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Pink Himalayan Salt: Is it lower in sodium?

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Pink Himalayan Salt: Is it lower in sodium?

When you walk down the grocery aisle these days (or head to a specialty food store) you will see a lot of hype around a variety of salts. You can now buy salt that are many different colors, shapes, and sizes: pink Himalayan salt, black lava salt, grey Celtic salt, flaky fleur de sel, coarse sea salt, even smoked salt! Some varieties of salt claim to have less sodium than table salt. In this post, we’ll talk about the hype and the science behind the sodium content of these salts.

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So much confusion about sodium!

In a survey conducted by the American Heart Association in 2011, 61 percent of respondents incorrectly said sea salt is a low-sodium an alternative to table salt. Here’s the truth: most salts – including sea salt, table salt, kosher salt, and Himalayan pink salt - contain about 40 percent sodium.

The label might claim to have less sodium than table salt, and here’s why: it’s about the volume of salt that can fit into your measuring spoon. I know! Crazy, right? Let me explain further. If the salt crystals are small, more of them will fit into your measuring spoon than if they are large. So, while table salt may have about 2300 mg of sodium in a teaspoon , there are about 2000 mg of sodium per teaspoon if you are using sea salt , and pink Himalayan salt has about 1700 mg of sodium per teaspoon …all because the volume of the salt crystals in a teaspoon are different! To get a clearer picture, you can check the food package, Nutrition Facts label to compare how each type of salt compares to table salt. Check out how much sodium you should eat for more information.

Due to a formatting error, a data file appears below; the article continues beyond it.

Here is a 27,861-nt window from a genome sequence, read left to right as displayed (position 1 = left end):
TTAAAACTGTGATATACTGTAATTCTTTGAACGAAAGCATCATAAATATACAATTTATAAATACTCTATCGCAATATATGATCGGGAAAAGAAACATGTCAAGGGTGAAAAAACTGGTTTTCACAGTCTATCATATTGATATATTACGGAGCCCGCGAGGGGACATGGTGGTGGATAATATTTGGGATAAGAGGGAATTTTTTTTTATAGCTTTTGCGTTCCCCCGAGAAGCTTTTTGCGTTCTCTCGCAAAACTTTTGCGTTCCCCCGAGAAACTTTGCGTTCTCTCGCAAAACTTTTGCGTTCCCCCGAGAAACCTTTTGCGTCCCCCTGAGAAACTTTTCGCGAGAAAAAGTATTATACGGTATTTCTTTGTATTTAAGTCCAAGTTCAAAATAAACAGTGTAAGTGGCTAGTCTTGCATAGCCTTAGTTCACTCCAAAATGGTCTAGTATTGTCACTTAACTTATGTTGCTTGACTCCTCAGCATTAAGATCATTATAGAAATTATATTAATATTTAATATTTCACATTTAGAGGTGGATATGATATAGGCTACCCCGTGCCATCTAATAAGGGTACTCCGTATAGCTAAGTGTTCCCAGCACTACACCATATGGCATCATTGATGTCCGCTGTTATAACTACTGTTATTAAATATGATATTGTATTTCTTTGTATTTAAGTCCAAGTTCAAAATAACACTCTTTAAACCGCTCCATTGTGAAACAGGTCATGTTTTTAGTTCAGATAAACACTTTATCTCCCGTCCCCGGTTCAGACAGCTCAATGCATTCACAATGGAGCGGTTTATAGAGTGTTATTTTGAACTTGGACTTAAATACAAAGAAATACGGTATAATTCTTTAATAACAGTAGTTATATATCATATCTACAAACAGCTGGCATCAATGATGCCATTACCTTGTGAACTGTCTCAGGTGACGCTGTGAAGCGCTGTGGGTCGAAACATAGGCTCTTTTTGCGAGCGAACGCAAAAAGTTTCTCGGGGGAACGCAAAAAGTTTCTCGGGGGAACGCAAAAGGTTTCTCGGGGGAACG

How about extra minerals?

Some companies claim that sea salts and mountain salts like pink Himalayan salt contain special minerals. Here’s the truth: the levels of minerals reported are very low (so low, they may not be reported, depending on the brand).

You can eat minerals that are touted in these salts (like iron and magnesium) by eating healthy. This includes eating vegetables, fruits, whole grains, fat-free or low-fat dairy, lean meats, poultry, and fish (preferably oily), legumes, unsalted nuts and seeds and non-tropical vegetable oils. Enjoying a variety of healthful foods should give you the nutrients, minerals, and energy you need to live a healthy life.

What about pollution?

There have been a number of online discussions about pollution in sea salt. Here’s the truth: There have been two studies that have examined whether micro-plastics, presumably from pollution in our oceans or lakes, exist in sea salt. A group of researchers studied the chemical composition of 16 brands of sea salt, and found particles of various plastics in those salts. While researchers have concluded that the limited amount of plastic in salts poses negligible health risks associated with eating the salts, there is a possibility of gradual accumulation of plastics over time in the salts and these should be watched and evaluated. So, there is more to do when it comes to exploring pollutants in various types of salt.


So, feel free to try a variety of salts in your cooking – just do so in moderation! The bottom line: it is smart to limit the amount of salt you are adding to your food, no matter what kind.

What hype have you heard about Himalayan pink salt?

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